Wednesday, March 26, 2014

The Artist and the King by Julie Fortenberry

The Artist and the King
by Julie Fortenberry
Alazar Press, due out April 7, 2014
review copy provided by the author

Daphne is an artist, but her art -- an honest portrait of His Crabbiness -- does not please the king. Daphne's punishment is to wear the picture, rolled up, as a dunce cap, instead of her beloved red artist's beret.

Almost immediately upon donning the dunce cap, Daphne's Art kicks in. She begins to add decorations to customize the cap. "Soon she was getting compliments." And she began to sell the hats. They became all the rage.

Which enraged the king.

He banished all dunce cap wearers to the wilderness. Even his own daughter, who threw the extra cap she was carrying at his feet and walked with the others into the woods.

Daphne goes back to rescue the flung cap and discovers the king crying. They share a moment of apology and self-realization, then discover that the cap was intended as a gift to the king from his daughter. Together they bring all the villagers back from the woods, and Daphne is given back her beret.

In the current (March/April 2014) issue of The HornBook, the final essay (Cadenza) is "Reading Picture Books 101" by Robin L. Smith. I'll walk you though her seven steps with The Artist and the King.

1. Look at the cover. The cover illustration of The Artist and the King lets us know it's a windy day. This is absolutely necessary for the plot development.

2. Take the paper jacket off and see whether the board cover is different. Nope.

3. Now examine the endpapers. Plain blue.

4. Peruse the title page. The story actually starts here (I love books that do this)! Daphne is painting a picture of His Crabbiness, and the villagers who are her audience are appreciating her art.

5. Read the book all the way through without reading the words. Pay attention to page turns, white space, and pacing. This is a fascinating way to read a picture book -- thinking about the design process, movement in the illustrations, artistic decisions made by the illustrator. The story absolutely is told coherently through the pictures in this book!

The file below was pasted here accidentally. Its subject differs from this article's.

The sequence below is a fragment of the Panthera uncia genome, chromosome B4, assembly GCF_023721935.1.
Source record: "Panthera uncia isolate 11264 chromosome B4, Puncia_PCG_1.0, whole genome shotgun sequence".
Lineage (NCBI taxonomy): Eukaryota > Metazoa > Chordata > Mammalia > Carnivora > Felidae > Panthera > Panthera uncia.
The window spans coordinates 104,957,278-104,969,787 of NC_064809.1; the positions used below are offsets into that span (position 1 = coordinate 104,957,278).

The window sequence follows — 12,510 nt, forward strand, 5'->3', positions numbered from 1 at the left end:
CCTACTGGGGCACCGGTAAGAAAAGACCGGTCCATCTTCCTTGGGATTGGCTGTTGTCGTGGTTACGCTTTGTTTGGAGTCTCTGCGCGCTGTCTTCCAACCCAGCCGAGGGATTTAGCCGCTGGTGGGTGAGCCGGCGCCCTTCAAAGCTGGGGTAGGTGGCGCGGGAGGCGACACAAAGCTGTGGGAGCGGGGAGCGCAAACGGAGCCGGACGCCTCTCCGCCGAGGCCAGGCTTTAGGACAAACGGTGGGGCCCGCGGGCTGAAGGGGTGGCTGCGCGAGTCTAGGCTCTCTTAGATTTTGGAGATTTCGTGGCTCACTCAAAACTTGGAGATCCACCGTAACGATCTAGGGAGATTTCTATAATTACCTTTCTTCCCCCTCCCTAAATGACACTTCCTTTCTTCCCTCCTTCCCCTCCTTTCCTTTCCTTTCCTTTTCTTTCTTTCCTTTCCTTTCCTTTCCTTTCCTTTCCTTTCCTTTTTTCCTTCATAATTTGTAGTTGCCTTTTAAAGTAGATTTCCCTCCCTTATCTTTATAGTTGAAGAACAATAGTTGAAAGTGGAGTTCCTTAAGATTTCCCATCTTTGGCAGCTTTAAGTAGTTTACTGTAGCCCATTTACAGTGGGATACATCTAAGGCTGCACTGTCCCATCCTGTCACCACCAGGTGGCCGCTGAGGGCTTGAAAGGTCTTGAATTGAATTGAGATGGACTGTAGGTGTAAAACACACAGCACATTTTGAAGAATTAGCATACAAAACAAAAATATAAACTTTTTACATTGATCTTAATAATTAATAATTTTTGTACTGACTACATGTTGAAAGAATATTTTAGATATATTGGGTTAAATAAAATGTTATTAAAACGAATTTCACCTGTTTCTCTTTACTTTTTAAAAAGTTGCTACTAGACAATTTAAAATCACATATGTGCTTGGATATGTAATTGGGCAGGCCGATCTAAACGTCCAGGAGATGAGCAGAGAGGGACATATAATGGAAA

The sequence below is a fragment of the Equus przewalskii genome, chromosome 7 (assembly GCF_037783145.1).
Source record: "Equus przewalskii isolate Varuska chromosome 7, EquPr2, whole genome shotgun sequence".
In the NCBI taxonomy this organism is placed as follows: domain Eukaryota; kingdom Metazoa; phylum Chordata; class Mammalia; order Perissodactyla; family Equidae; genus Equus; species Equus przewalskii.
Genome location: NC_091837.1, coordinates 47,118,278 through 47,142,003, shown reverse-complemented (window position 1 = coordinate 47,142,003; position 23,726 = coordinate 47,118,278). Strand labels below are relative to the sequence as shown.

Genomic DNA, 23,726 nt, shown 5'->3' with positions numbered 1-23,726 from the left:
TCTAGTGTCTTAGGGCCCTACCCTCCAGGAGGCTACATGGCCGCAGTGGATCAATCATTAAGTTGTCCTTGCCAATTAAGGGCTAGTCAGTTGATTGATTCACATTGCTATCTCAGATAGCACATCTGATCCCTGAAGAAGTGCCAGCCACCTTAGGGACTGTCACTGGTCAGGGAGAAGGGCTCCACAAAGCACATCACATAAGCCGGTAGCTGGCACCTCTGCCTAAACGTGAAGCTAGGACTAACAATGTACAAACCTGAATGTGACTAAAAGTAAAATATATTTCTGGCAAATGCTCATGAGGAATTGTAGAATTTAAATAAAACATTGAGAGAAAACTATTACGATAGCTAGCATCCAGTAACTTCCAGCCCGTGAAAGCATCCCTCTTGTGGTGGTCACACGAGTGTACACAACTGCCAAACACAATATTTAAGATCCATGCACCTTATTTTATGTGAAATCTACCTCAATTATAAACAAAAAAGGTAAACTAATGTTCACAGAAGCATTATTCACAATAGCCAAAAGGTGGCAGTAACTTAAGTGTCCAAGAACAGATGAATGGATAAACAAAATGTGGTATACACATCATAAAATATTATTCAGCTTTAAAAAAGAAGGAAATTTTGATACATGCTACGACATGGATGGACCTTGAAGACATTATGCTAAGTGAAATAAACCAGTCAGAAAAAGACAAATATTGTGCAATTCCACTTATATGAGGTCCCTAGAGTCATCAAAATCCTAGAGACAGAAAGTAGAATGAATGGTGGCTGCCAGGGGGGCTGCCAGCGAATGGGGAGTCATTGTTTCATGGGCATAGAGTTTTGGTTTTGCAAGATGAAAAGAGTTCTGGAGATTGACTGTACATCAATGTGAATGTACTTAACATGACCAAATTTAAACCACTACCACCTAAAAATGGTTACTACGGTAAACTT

6. Read the book with the words. Think about how the words and pictures work together. There are two places where the words in the illustrations interact with the words in the story. I might not have noticed that if not for this list of steps! When read on its own, the text has a nice flow, with long and short sentences and accessible vocabulary peppered with words perfectly chosen for the story: regal, mockery, banished.

7. Go back and check every gutter. Now that's something I'm SURE I've never done, but how smart to make sure that the art matches up across the gutter and that nothing important gets lost there where the left page turns into the right. In The Artist and the King, when the gutter is not used to divide the pages into separate scenes, there is very intentional movement from one page to the other across the gutter. Fascinating!

These seven simple steps make me want to dive into a study of picture books with my students! One savvy reader noted recently that hardly anyone reads from the picture book shelf in my classroom. This may be a way to get some buy-in from fifth graders who are "too cool" for picture books!

The Artist and the King will definitely have a place in my classroom library, as well as in a study of picture books, and in our discussions about theme. Three cheers for a character who stays true to her passion, her art, and who helps the unfair and crabby king to soften up and be more accepting!


  1. Yes, I think reading picture books to older kids helps get buy in. I'm a librarian and my shelves with picture books are labeled E as in Everyone not Easy! I teach at a K-8 school and use my older kids as reviewers - that also helps keep Picture Books cool!

  2. Ooh this book looks delightful! Thanks fur sharing the 7 steps!

  3. I love the seven steps of reading a picture book you listed here. I teach a literacy class with middle school students who are struggling readers and often use picture books to activate prior knowledge and as attention grabbers. This adds a new dimension to reading an picture book with my students. I know many teachers think of picture books for younger students, but my middle school students enjoy them a great deal. Thanks for these ideas and this book looks like a great one for introducing the ideas of mistaken intentions.


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